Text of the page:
Ocado shares jumped by as much as 9% in morning trading yesterday on the back of hopes the online grocer could secure a technology deal with Marks & Spencer.
The Sunday Telegraph reported that Ocado and Marks & Spencer were mulling a partnership as a way for the high street stalwart to launch online grocery deliveries. The paper writes today that the two companies plan to start talks in the coming weeks following years of resistance from M&S to enter the food delivery sector. M&S is considering Ocado as just one option to meet online customer demand for its popular ranges of upmarket food. (The Telegraph)
Ocado’s shares are particularly prone to big swings in price, as the stock is tightly-held by its largest shareholders, while disagreement over the long-term viability of the company’s business has prompted diverging bets from a number of hedge funds. (The Financial Times £)
Leaving the European Union without a trade deal in place could put up to 97% of British food and drink exports at risk, according to a House of Lords report that lays bare the agricultural industry’s overwhelming reliance on local markets. The latest Lords report on the implications of Brexit exposes particularly high dependency on the single market and associated EU trade deals among British farmers and food manufacturers. (The Guardian)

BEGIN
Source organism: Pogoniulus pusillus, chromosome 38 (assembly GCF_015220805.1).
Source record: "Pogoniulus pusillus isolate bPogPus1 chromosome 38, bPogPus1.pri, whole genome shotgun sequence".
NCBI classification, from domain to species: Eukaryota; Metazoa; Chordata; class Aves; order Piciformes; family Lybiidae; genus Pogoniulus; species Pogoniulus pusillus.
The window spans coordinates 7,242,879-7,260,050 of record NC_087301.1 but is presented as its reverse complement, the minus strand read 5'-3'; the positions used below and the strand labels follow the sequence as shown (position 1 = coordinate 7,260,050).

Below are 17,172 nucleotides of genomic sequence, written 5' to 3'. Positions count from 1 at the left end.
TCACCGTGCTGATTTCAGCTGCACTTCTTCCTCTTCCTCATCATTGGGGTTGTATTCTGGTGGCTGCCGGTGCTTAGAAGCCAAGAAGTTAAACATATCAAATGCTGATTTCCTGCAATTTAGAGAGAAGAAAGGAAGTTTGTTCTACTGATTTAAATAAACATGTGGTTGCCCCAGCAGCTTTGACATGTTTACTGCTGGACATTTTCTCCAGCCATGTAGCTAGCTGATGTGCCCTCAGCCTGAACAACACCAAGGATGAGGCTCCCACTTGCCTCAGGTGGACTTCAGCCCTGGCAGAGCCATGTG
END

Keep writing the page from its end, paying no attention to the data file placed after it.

A whopping rise in orders in just three months has helped push up sales at online takeaway business Just Eat by nearly half (The Telegraph). The online takeaway ordering service Just Eat has said its strategy and rapid growth will be unaffected by the loss of two chief executives in three months (The Financial Times £). Online takeaway service Just Eat sees tasty sales rise but its shares slump on worries over future growth (The Daily Mail)
The Co-op has become the first national retailer to sell British-only fresh meat as it aims to boost sales in the era of Brexit. Danish bacon and New Zealand lamb have been banished from Co-op shelves in favour of domestic alternatives. The country’s fifth-largest grocer by sales said prices would not rise as a result. (The Financial Times £)
Shops struggled to restrain prices in April, discounting vigorously in a bid to avoid a surge in inflation pushing customers away. Prices in the shops held flat on the month and are down compared with April last year, according to the British Retail Consortium. (The Telegraph)
Activity in the manufacturing sector made a surprise rebound in April as it surged to a three-year high boosted by strong demand at home and abroad, according to the closely watched purchasing managers’ index for manufacturing (The Times £). UK manufacturers saw their strongest growth in three years last month thanks to a sharp pick-up in domestic orders and robust exports, boosted by a weaker pound (The Daily Mail).